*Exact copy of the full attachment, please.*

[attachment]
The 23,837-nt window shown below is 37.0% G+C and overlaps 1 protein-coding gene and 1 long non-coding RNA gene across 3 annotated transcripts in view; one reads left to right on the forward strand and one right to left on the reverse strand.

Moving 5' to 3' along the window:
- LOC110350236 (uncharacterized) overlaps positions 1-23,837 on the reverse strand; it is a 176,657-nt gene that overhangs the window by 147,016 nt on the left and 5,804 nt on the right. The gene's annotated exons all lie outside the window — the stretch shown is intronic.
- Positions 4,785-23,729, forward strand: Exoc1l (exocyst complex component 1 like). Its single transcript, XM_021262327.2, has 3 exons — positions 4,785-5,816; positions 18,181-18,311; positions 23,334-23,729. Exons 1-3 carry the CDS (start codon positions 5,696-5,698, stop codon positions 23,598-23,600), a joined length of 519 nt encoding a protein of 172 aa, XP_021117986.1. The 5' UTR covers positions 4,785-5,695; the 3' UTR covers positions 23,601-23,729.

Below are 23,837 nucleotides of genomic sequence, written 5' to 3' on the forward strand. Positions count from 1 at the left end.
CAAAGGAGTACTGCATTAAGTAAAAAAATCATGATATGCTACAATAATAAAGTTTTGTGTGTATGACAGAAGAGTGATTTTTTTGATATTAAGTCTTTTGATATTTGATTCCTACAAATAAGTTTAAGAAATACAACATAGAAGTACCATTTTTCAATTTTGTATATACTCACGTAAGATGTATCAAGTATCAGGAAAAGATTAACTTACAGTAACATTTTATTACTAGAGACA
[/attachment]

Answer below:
The 23,837-nt window shown below is 37.0% G+C and overlaps 1 protein-coding gene and 1 long non-coding RNA gene across 3 annotated transcripts in view; one reads left to right on the forward strand and one right to left on the reverse strand.

Moving 5' to 3' along the window:
- LOC110350236 (uncharacterized) overlaps positions 1-23,837 on the reverse strand; it is a 176,657-nt gene that overhangs the window by 147,016 nt on the left and 5,804 nt on the right. The gene's annotated exons all lie outside the window — the stretch shown is intronic.
- Positions 4,785-23,729, forward strand: Exoc1l (exocyst complex component 1 like). Its single transcript, XM_021262327.2, has 3 exons — positions 4,785-5,816; positions 18,181-18,311; positions 23,334-23,729. Exons 1-3 carry the CDS (start codon positions 5,696-5,698, stop codon positions 23,598-23,600), a joined length of 519 nt encoding a protein of 172 aa, XP_021117986.1. The 5' UTR covers positions 4,785-5,695; the 3' UTR covers positions 23,601-23,729.

Below are 23,837 nucleotides of genomic sequence, written 5' to 3' on the forward strand. Positions count from 1 at the left end.
CAAAGGAGTACTGCATTAAGTAAAAAAATCATGATATGCTACAATAATAAAGTTTTGTGTGTATGACAGAAGAGTGATTTTTTTGATATTAAGTCTTTTGATATTTGATTCCTACAAATAAGTTTAAGAAATACAACATAGAAGTACCATTTTTCAATTTTGTATATACTCACGTAAGATGTATCAAGTATCAGGAAAAGATTAACTTACAGTAACATTTTATTACTAGAGACA